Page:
Again, this is not a complete list, and other mental side effects may present themselves in different people. For instance, according to the National Library of Medicine, some patients have even reported that opioid painkillers no longer work for them after methadone treatment, greatly reducing the treatment options for injuries, and accentuating the mental effects of pain. The mental side effects of long term methadone use contribute most to another set of side effects, social side effects.

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Social Side Effects

The social side effects of long term methadone may be the most severe to deal with. There is a stigma attached to drug use of any variety, and methadone is no exception. Especially since it is well known that methadone is used in the treatment of opiate addiction. Methadone users may be seen as unreliable, dishonest, and untrustworthy. This can have many consequences, such as:

  • Loss of family,
  • Loss of friends,
  • Loss of business contacts,
  • Loss of social standing,
  • Difficulty making and keeping new friends, and
  • Difficulty re-integrating into society even after stopping methadone use.

The social side effects of methadone use, while devastating, are also influenced by, and contribute to, the last set of side effects associated with long term methadone use: secondary side effects.

Secondary Side Effects

In addition to physical, mental, and social side effects, there are also secondary side effects to long term methadone use. These side effects are often forgotten. Secondary side effects can be divided into two groups. These groups are judicial consequences and financial consequences.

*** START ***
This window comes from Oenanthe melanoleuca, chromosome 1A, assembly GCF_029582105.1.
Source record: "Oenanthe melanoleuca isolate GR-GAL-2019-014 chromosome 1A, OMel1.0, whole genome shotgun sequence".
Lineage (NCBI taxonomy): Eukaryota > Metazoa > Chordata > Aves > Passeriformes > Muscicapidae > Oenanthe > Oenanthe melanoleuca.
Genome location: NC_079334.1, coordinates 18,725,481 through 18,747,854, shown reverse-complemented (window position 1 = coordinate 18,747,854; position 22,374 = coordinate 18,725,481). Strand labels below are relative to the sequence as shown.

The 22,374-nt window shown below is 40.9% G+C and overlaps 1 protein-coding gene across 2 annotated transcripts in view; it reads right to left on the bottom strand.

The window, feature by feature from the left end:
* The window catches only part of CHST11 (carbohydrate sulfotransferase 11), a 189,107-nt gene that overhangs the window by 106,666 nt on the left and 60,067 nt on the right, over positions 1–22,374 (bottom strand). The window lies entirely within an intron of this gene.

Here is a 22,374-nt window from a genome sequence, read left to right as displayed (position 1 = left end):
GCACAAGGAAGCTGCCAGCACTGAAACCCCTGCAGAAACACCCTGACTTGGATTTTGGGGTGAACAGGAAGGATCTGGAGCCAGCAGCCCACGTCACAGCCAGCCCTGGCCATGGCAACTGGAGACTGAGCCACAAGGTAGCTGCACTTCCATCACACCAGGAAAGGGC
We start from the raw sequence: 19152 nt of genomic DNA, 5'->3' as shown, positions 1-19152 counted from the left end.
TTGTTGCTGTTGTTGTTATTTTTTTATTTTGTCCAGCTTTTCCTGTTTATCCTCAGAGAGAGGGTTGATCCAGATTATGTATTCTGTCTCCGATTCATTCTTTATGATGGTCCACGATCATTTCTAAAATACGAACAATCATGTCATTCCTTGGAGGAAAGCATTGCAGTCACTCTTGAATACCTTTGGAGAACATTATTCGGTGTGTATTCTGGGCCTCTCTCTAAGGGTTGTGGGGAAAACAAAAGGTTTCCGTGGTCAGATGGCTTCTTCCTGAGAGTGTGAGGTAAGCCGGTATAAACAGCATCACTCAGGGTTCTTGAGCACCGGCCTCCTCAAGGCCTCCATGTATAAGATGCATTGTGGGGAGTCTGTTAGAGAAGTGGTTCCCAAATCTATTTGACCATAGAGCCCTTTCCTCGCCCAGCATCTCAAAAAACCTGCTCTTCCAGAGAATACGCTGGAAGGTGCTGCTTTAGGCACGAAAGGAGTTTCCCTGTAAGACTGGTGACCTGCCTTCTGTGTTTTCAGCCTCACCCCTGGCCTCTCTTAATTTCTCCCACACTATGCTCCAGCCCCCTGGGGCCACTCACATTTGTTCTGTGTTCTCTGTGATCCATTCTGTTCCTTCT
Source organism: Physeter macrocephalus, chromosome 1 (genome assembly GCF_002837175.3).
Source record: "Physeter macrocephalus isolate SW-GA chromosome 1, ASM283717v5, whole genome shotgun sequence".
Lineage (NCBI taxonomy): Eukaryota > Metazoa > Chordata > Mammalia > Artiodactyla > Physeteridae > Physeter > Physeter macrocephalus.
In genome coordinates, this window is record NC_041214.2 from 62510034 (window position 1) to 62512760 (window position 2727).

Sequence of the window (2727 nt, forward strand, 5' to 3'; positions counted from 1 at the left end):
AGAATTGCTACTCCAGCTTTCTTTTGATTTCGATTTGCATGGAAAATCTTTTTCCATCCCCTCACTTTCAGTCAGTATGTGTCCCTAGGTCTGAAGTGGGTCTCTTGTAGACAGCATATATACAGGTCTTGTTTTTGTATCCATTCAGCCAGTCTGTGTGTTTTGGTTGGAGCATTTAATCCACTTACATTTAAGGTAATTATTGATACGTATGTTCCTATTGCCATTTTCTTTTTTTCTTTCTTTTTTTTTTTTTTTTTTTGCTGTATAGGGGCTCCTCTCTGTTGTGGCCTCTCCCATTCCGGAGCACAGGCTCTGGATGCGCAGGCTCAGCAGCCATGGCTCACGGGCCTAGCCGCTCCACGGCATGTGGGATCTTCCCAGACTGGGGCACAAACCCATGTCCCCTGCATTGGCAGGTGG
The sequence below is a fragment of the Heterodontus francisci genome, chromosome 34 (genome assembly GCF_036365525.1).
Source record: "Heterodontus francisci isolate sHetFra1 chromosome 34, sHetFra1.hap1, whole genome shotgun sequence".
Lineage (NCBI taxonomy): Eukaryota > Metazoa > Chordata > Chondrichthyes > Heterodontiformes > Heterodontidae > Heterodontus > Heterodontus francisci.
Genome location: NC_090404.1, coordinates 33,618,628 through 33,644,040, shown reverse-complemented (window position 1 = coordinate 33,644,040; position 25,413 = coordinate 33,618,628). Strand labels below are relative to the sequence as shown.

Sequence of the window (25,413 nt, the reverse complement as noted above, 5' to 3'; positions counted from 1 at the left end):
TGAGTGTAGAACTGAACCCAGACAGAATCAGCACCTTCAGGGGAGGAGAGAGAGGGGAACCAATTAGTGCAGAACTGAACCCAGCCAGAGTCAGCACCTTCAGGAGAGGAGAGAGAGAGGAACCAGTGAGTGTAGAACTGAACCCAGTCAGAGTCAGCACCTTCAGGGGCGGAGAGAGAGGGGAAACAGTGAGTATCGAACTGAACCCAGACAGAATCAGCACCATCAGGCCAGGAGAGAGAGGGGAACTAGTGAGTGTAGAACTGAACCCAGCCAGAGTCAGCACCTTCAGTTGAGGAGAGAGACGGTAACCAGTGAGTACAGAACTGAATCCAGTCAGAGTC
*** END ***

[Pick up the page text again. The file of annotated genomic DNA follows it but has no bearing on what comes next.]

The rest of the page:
• Judicial consequences:
    • Arrest related to illegal possession of methadone.
    • Arrest related to illegal sales or trafficking of methadone.
    • Arrest for driving under the influence of methadone, even if it is prescribed.
    • Arrest for vagrancy or panhandling due to the financial consequences below.
  • Financial consequences:
    • Expense of methadone treatment.
    • Loss of employment due to methadone use.
    • Expense of buying methadone illegally due to tolerance and/or dependency.
    • Fines, court costs, and lawyer fees due to judicial consequences.
    • Homelessness due to loss of income and expenses related to use of methadone.

These consequences, when combined with the physical, mental, and social side effects of methadone use, make long term methadone use extremely dangerous.

Methadone Pros and Cons

According to the Centers for Disease Control and Prevention, Methadone Maintenance Treatment remains one of the best, if not the single best, means of treating opiate addiction. The way in which methadone works with the brain to reduce dependency to, and cravings for opiates helps thousands of people a year kick their opiate addictions. The key to true effectiveness, and a reduction or management of the side effects, is participation in a rigorous and closely monitored treatment program administered by healthcare and psychological professionals. However, this will not necessarily eliminate the dangers of methadone use. Methadone has its own potential for dependency, and its effects last longer, and are more difficult to treat than those of heroin.